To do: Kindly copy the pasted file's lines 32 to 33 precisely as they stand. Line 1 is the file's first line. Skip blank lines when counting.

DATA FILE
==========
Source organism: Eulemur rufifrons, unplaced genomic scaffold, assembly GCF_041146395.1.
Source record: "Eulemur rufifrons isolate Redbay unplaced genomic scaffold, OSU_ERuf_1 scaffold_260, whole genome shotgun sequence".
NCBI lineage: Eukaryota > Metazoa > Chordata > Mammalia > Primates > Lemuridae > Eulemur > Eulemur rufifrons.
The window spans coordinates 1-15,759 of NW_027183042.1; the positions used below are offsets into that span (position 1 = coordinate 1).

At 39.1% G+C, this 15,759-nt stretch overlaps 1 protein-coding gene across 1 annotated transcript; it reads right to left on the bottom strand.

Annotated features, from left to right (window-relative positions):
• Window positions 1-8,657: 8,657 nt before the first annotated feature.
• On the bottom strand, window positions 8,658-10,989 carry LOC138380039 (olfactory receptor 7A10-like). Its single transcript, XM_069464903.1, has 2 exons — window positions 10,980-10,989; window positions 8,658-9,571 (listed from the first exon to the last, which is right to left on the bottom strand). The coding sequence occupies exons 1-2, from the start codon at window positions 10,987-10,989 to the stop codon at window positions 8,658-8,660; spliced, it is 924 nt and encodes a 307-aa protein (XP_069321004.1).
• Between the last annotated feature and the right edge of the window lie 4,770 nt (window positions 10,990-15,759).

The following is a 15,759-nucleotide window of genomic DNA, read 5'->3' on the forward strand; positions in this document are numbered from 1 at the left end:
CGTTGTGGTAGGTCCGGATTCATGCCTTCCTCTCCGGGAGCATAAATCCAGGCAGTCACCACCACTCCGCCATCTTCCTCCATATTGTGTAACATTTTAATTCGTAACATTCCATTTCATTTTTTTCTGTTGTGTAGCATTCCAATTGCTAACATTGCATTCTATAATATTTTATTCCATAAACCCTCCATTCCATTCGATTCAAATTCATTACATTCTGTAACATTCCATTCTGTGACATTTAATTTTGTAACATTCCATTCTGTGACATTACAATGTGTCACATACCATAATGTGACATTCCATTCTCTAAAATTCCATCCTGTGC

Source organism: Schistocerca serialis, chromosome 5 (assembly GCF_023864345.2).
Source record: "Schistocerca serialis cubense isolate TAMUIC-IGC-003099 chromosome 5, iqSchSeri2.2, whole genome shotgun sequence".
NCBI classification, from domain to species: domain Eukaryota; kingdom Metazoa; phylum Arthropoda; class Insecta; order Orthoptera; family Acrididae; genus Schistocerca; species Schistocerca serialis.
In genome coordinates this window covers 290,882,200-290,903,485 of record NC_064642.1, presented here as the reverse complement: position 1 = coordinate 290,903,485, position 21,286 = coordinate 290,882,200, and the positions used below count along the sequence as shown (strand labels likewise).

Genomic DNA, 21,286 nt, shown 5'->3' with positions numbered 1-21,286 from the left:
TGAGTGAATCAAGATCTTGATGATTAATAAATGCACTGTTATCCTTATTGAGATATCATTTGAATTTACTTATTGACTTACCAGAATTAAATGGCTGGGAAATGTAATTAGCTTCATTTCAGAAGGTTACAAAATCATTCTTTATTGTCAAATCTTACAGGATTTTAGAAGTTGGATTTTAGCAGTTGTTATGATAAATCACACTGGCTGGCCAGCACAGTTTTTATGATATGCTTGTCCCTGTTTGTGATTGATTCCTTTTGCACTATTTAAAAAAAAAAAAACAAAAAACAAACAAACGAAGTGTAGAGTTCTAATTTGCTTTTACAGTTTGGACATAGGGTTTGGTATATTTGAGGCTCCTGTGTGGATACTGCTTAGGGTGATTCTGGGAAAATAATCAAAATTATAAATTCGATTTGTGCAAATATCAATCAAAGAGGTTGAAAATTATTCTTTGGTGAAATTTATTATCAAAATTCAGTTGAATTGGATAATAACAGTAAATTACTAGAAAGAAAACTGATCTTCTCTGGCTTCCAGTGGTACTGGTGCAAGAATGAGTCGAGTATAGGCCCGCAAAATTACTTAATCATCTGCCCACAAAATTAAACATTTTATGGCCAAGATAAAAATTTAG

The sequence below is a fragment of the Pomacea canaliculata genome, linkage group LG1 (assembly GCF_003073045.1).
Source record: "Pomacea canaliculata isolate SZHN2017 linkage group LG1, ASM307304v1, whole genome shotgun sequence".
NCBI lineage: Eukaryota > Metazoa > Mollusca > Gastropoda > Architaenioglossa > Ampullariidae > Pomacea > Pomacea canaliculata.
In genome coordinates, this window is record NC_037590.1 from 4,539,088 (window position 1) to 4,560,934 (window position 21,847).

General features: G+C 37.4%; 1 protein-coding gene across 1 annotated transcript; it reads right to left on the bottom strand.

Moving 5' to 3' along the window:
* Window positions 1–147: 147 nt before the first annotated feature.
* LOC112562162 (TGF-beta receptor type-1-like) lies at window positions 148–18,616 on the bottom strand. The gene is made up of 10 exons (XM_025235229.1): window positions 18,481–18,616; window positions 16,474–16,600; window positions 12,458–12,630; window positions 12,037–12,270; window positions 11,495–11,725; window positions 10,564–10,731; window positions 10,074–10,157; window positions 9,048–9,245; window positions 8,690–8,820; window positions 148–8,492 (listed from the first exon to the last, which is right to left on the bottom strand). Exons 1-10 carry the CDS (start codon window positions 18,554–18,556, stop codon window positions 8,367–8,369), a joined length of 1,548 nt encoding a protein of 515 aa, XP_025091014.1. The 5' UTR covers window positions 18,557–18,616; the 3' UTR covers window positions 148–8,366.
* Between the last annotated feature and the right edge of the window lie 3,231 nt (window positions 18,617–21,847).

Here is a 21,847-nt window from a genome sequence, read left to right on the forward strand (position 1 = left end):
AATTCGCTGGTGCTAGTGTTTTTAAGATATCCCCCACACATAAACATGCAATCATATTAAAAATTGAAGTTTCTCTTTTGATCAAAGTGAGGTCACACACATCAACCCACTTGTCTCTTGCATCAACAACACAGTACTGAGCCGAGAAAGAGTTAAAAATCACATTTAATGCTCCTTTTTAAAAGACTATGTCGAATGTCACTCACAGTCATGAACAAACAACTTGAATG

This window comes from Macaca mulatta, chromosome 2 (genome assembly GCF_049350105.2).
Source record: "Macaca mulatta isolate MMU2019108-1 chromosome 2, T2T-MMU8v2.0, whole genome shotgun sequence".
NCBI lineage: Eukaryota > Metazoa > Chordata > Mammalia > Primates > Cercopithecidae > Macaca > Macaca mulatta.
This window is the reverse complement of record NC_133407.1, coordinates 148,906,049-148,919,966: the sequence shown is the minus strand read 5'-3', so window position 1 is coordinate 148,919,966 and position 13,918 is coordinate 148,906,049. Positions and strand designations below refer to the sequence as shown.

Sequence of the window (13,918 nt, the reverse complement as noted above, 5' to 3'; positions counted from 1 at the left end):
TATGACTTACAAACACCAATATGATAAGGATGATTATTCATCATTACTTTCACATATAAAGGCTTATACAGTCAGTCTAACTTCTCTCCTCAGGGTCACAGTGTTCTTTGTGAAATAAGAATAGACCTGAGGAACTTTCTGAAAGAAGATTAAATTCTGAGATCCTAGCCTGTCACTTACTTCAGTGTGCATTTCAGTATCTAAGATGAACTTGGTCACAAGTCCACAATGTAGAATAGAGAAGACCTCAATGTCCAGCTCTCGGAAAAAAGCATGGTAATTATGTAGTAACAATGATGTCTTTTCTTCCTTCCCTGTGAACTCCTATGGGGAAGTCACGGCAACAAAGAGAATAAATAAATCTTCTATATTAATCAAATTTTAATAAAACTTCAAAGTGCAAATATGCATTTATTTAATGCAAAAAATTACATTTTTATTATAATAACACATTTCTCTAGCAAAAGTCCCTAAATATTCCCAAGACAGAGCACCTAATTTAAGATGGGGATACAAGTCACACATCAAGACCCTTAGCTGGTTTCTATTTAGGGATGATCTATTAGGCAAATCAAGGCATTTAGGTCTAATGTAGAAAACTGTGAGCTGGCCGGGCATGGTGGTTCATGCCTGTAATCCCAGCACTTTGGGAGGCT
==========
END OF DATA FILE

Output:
This window is the reverse complement of record NC_133407.1, coordinates 148,906,049-148,919,966: the sequence shown is the minus strand read 5'-3', so window position 1 is coordinate 148,919,966 and position 13,918 is coordinate 148,906,049. Positions and strand designations below refer to the sequence as shown.

Sequence of the window (13,918 nt, the reverse complement as noted above, 5' to 3'; positions counted from 1 at the left end):